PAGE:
“I’m very confident,” he said, when asked about the Falcons’ playoff readiness.
“For us to go there, we’ve got to own this week,” he said. “I do know all the things that make us unique – playmakers in all three phases, how to feature the guys – and that part of our game is really intact.”
Even Sunday’s game time was giving him cause for optimism. By his reckoning, the move from 1 p.m. to 4:25 was a big plus for the home team, seeing how it would give the crowd additional time to gain liquid enthusiasm. As the official spokesman for responsible yet mood-altering drinking, Quinn officially declared that this New Year’s Eve would commence at kickoff.
Above all, better believe that the leader of The Brotherhood is trusting the process (the fundamental catchphrase of a coaching generation) like crazy in these critical days.
Here it is Week 17 of a 16-game season. If this was a pregnancy, it would be going on the fourth trimester. If this was a movie, the hilarious outtakes would be rolling.
In a NFL season, this would be the time that a team’s identity should be pretty well set in stone. The time also when players, now three years into the Quinn regime, have been covered up in his unique blend of coaching charm. How long that remains effective, how much it continues to resonate with flinty pros will be put to the test once more Sunday.
Interesting days, indeed, for Quinn, transitioning between the coach who elevated the Falcons to the Super Bowl and the one currently trying on the final week to coax some consistency from a rather schizophrenic bunch. (Yes, his offense faced a first-and-40 after three consecutive penalties last week. How, in a rational world, can that happen?)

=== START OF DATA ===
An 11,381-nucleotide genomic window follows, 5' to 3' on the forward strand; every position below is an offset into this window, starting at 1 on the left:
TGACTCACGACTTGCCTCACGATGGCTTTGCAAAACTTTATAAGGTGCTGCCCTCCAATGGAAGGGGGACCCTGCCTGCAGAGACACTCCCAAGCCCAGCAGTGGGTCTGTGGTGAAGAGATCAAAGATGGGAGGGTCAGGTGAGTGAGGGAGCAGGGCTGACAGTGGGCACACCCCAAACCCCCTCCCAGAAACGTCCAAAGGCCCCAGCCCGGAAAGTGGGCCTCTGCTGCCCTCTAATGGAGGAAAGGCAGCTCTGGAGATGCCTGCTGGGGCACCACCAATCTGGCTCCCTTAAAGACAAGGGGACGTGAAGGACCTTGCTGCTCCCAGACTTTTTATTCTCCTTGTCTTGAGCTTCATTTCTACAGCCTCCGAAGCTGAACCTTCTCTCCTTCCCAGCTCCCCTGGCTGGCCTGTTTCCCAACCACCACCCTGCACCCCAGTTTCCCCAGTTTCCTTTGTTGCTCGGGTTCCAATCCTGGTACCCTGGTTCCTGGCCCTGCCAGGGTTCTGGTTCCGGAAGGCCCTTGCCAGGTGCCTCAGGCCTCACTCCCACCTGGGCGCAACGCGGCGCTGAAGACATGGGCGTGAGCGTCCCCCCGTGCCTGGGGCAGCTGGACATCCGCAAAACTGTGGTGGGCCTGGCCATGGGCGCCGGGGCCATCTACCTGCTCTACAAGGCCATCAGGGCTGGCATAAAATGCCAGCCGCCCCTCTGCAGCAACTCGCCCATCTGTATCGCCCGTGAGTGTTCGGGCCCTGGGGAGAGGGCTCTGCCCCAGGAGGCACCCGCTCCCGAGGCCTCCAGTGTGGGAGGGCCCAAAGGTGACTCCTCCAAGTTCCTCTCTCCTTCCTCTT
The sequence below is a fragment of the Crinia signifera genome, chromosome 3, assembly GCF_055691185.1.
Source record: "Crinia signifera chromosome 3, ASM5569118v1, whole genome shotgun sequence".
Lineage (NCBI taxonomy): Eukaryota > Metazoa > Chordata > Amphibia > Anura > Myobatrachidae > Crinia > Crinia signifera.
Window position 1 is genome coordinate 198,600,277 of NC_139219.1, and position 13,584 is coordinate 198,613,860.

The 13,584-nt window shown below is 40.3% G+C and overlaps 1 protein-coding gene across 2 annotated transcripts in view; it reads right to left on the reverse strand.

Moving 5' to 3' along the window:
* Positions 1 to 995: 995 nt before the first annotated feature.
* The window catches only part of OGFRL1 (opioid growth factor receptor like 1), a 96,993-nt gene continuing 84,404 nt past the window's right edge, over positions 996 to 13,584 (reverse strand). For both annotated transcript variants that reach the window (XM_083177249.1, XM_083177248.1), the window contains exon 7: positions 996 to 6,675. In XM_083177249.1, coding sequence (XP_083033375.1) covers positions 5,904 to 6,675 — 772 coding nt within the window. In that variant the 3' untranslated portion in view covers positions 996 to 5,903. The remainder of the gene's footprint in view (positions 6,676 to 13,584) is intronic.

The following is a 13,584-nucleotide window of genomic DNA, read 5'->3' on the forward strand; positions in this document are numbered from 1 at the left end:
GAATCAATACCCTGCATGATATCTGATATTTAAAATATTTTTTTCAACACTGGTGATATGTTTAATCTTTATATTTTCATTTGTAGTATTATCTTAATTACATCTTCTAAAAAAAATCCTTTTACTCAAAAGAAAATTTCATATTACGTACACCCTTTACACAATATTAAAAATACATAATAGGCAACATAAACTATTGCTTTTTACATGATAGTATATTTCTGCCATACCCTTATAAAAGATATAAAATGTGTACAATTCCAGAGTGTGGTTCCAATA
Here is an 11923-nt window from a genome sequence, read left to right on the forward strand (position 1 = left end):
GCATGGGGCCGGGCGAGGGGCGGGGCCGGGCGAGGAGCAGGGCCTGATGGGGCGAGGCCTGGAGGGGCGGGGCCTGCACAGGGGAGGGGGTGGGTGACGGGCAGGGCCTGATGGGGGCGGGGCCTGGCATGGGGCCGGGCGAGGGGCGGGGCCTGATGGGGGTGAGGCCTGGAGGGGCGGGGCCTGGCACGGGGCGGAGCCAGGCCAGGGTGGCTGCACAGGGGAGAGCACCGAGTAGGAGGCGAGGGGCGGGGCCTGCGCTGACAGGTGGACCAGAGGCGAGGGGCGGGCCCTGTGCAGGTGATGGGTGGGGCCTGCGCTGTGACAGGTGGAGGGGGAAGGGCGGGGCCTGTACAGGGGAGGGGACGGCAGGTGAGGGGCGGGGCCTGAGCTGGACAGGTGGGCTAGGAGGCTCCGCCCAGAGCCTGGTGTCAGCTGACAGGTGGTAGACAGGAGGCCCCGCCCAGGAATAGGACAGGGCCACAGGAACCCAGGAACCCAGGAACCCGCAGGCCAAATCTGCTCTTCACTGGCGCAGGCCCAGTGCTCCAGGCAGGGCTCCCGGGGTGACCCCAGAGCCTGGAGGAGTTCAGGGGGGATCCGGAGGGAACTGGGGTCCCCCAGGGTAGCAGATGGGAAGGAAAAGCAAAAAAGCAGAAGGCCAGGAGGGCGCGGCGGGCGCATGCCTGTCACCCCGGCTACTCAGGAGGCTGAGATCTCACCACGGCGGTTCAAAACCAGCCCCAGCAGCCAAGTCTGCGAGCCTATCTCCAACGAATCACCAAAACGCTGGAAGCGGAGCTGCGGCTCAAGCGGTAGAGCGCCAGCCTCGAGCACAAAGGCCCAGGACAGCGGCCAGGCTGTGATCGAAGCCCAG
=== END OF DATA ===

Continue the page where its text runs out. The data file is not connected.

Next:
One important player seems convinced that his coach’s techniques remain fresh.
“He’s unbelievable with his messaging,” Ryan said. “He’s not afraid to use other sports analogies, other life analogies to keep in mind what’s important for our team and our organization this week. He’s remarkable at keeping the messaging fresh, unique and pertinent to the situation we’re in that week.”
Said his center, Alex Mack, “Early in the week when you have all this time in front of you, the goal is to motivate us. To get us thinking, ‘OK, what kind of work can we put in to get a little bit better this week?’”
There is precisely one more week to get better. And the alternative methods to reaching that goal has included a heavy dose of NBA action. In addition to the Reed example, Quinn on Thursday employed a highlight from two days earlier when Phoenix defeated Memphis on an inbounds-alley-oop-pass-and-dunk with just six-tenths of a second left.
Reasoned Quinn: “Their world is different than ours, but we work on a lot of plays out here – some may not come up the whole season – but when it does, you’ve put the work in. So, when that moment comes you’ve covered it, you’re ready.
“That’s how I try to use an analogy from another sport, whether it’s boxing or basketball, fighting – how does that lesson apply to our team at that moment?”
Apparently, he is anticipating a rather close contest Sunday.
There certainly is no reason at this stage to leave any analogy unturned, given that Game No. 16 shapes up as a significant test of the Quinn process, one game that may go far in molding the perception of an entire season.